RESULTS: Perianchor cysts were observed in 24 patients (60.0% total; grade 1: 35.0%; grade 2: 10.0%; grade 3: 7.5%; grade 4: 7.5%) at 6 months, and 7 patients (18.4% total; grade 1: 7.9%; grade 2: 5.3%; grade 3: 2.6%; grade 4: 2.6%) had a persistent perianchor cyst at 18 months after surgery. No anchors were absorbed at 6 months, but 73.7% of patients revealed complete or near-full absorption at 18 months. Patients with persistent perianchor cysts showed a significantly larger tear size in the anteroposterior dimension ( P = .002) and greater retraction ( P < .001). There were no differences in healing failures and functional outcomes between patients with and without persisting perianchor cysts (all P > .05). No differences were found in perianchor cyst formation and anchor absorption between anchors inserted in the greater tuberosity and the lesser tuberosity (all P > .05).
CONCLUSION: The incidence and severity of perianchor cysts decreased with time, and most biocomposite suture anchors were absorbed at 18 months after surgery. Persisting perianchor cysts correlated with a larger tear size in the anteroposterior dimension and greater retraction.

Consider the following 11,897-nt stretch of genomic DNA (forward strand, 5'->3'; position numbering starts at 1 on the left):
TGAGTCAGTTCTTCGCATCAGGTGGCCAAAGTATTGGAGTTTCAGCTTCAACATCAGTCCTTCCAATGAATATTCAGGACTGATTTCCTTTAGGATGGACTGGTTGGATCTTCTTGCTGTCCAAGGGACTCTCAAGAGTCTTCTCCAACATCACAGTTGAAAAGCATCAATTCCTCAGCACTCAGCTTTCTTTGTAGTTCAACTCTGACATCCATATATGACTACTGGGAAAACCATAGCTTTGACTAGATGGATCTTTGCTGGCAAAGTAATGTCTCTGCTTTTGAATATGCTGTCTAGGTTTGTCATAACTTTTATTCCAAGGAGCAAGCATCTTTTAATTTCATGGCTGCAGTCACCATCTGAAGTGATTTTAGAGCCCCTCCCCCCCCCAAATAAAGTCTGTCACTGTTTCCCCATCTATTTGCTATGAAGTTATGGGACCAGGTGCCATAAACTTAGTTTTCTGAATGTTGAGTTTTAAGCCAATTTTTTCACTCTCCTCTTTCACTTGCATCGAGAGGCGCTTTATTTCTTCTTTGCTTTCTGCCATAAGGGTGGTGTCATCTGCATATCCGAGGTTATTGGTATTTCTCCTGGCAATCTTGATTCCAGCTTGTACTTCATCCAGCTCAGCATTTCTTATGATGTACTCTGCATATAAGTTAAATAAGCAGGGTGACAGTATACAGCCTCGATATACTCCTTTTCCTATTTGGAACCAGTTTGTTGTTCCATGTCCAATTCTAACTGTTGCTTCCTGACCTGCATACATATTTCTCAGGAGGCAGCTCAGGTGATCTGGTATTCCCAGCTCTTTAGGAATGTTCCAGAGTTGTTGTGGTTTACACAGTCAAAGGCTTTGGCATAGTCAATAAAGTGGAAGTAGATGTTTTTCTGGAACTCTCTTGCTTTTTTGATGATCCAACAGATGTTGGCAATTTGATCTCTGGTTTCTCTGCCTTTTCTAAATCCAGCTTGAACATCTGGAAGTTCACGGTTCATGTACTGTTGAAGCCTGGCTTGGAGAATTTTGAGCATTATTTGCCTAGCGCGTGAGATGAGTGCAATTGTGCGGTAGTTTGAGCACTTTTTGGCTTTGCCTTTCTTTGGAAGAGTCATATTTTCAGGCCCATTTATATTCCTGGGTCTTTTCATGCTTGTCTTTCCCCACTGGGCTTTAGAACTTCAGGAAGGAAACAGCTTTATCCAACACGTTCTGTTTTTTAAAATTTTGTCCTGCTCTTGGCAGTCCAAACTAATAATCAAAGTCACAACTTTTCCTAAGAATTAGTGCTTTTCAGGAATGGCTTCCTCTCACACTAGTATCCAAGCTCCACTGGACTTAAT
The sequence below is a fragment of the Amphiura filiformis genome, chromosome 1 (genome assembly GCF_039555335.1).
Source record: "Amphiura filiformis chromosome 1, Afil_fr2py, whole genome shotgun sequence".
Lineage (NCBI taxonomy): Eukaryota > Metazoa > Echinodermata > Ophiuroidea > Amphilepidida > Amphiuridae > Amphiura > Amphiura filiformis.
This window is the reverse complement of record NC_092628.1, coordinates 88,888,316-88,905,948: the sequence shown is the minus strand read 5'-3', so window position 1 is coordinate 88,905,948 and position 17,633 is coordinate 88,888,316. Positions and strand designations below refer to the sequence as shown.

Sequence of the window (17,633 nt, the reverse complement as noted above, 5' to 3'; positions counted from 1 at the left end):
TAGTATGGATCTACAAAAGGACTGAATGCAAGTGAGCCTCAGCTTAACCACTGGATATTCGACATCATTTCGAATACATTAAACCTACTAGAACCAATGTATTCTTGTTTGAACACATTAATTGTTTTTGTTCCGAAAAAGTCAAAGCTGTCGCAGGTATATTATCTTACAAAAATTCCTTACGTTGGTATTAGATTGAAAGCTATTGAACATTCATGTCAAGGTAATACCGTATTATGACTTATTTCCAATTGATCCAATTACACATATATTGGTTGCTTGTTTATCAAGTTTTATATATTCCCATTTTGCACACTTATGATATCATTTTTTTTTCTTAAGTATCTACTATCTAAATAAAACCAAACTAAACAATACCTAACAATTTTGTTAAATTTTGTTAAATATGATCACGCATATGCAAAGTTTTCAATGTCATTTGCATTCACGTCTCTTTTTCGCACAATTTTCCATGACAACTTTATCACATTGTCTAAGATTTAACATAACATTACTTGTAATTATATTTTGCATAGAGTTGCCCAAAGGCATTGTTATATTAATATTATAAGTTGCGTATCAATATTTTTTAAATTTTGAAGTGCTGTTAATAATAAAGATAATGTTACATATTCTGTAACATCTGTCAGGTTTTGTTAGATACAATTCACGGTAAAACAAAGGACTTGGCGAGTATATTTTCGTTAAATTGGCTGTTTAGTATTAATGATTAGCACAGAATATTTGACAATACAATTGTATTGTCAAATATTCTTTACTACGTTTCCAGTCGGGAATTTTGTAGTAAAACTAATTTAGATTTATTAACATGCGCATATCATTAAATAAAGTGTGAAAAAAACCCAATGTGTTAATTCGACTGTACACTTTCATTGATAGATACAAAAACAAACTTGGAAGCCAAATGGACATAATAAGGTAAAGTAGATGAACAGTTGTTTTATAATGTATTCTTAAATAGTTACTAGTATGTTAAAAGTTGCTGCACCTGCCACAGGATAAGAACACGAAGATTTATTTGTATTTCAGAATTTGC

PMID: 30485118 [PubMed - indexed for MEDLINE]
Preoperative Symptom Duration Is Associated With Outcomes After Hip Arthroscopy.
Am J Sports Med. 2019 01;47(1):131-137
Authors: Basques BA, Waterman BR, Ukwuani G, Beck EC, Neal WH, Friel NA, Stone AV, Nho SJ
BACKGROUND: Prolonged disease chronicity has been implicated as a cause of suboptimal clinical outcomes after hip arthroscopy for femoroacetabular impingement syndrome (FAIS), possibly due to disease progression, deconditioning, and the development of compensatory pathomechanics.
PURPOSE: To evaluate the effect of increasing duration of preoperative symptoms on patient-reported outcomes, reoperation, and clinical failure of hip arthroscopy for FAIS.